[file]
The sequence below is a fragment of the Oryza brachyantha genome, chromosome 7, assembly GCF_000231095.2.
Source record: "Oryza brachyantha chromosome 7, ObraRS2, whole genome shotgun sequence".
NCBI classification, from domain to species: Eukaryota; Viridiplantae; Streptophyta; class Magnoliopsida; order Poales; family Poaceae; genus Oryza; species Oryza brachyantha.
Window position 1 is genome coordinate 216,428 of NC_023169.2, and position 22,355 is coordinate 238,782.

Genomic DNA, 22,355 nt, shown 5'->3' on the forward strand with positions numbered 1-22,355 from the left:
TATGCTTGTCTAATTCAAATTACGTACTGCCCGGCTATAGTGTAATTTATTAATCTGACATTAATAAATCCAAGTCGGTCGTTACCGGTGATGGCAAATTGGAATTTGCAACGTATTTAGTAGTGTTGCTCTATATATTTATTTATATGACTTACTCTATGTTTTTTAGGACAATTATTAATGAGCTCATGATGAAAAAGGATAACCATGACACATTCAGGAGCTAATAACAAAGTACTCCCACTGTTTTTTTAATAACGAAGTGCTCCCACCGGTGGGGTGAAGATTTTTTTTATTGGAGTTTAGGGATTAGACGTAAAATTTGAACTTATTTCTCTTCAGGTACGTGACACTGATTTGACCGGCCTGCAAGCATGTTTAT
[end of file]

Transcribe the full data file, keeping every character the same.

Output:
The sequence below is a fragment of the Oryza brachyantha genome, chromosome 7, assembly GCF_000231095.2.
Source record: "Oryza brachyantha chromosome 7, ObraRS2, whole genome shotgun sequence".
NCBI classification, from domain to species: Eukaryota; Viridiplantae; Streptophyta; class Magnoliopsida; order Poales; family Poaceae; genus Oryza; species Oryza brachyantha.
Window position 1 is genome coordinate 216,428 of NC_023169.2, and position 22,355 is coordinate 238,782.

Genomic DNA, 22,355 nt, shown 5'->3' on the forward strand with positions numbered 1-22,355 from the left:
TATGCTTGTCTAATTCAAATTACGTACTGCCCGGCTATAGTGTAATTTATTAATCTGACATTAATAAATCCAAGTCGGTCGTTACCGGTGATGGCAAATTGGAATTTGCAACGTATTTAGTAGTGTTGCTCTATATATTTATTTATATGACTTACTCTATGTTTTTTAGGACAATTATTAATGAGCTCATGATGAAAAAGGATAACCATGACACATTCAGGAGCTAATAACAAAGTACTCCCACTGTTTTTTTAATAACGAAGTGCTCCCACCGGTGGGGTGAAGATTTTTTTTATTGGAGTTTAGGGATTAGACGTAAAATTTGAACTTATTTCTCTTCAGGTACGTGACACTGATTTGACCGGCCTGCAAGCATGTTTAT